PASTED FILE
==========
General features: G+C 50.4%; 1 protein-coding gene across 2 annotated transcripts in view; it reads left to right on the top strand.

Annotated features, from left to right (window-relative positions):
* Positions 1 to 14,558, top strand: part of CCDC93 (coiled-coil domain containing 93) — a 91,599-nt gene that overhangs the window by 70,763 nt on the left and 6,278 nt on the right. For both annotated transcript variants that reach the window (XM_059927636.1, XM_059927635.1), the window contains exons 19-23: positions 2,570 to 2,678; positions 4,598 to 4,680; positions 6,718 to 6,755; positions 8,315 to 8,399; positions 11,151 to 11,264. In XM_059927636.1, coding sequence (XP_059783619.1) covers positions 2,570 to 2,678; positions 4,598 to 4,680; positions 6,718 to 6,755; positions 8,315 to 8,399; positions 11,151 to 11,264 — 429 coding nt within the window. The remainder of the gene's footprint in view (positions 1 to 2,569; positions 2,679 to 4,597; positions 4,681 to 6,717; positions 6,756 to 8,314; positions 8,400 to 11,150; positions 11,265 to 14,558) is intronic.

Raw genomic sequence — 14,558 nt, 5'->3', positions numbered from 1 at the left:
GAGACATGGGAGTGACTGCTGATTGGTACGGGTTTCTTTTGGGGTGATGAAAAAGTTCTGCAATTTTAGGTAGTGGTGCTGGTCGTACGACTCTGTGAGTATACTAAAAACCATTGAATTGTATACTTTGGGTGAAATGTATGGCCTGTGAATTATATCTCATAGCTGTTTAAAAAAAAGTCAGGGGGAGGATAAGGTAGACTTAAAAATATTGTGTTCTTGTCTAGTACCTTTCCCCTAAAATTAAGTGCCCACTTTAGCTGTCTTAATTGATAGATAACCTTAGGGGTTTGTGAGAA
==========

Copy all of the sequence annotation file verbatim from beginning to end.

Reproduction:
General features: G+C 50.4%; 1 protein-coding gene across 2 annotated transcripts in view; it reads left to right on the top strand.

Annotated features, from left to right (window-relative positions):
* Positions 1 to 14,558, top strand: part of CCDC93 (coiled-coil domain containing 93) — a 91,599-nt gene that overhangs the window by 70,763 nt on the left and 6,278 nt on the right. For both annotated transcript variants that reach the window (XM_059927636.1, XM_059927635.1), the window contains exons 19-23: positions 2,570 to 2,678; positions 4,598 to 4,680; positions 6,718 to 6,755; positions 8,315 to 8,399; positions 11,151 to 11,264. In XM_059927636.1, coding sequence (XP_059783619.1) covers positions 2,570 to 2,678; positions 4,598 to 4,680; positions 6,718 to 6,755; positions 8,315 to 8,399; positions 11,151 to 11,264 — 429 coding nt within the window. The remainder of the gene's footprint in view (positions 1 to 2,569; positions 2,679 to 4,597; positions 4,681 to 6,717; positions 6,756 to 8,314; positions 8,400 to 11,150; positions 11,265 to 14,558) is intronic.

Raw genomic sequence — 14,558 nt, 5'->3', positions numbered from 1 at the left:
GAGACATGGGAGTGACTGCTGATTGGTACGGGTTTCTTTTGGGGTGATGAAAAAGTTCTGCAATTTTAGGTAGTGGTGCTGGTCGTACGACTCTGTGAGTATACTAAAAACCATTGAATTGTATACTTTGGGTGAAATGTATGGCCTGTGAATTATATCTCATAGCTGTTTAAAAAAAAGTCAGGGGGAGGATAAGGTAGACTTAAAAATATTGTGTTCTTGTCTAGTACCTTTCCCCTAAAATTAAGTGCCCACTTTAGCTGTCTTAATTGATAGATAACCTTAGGGGTTTGTGAGAA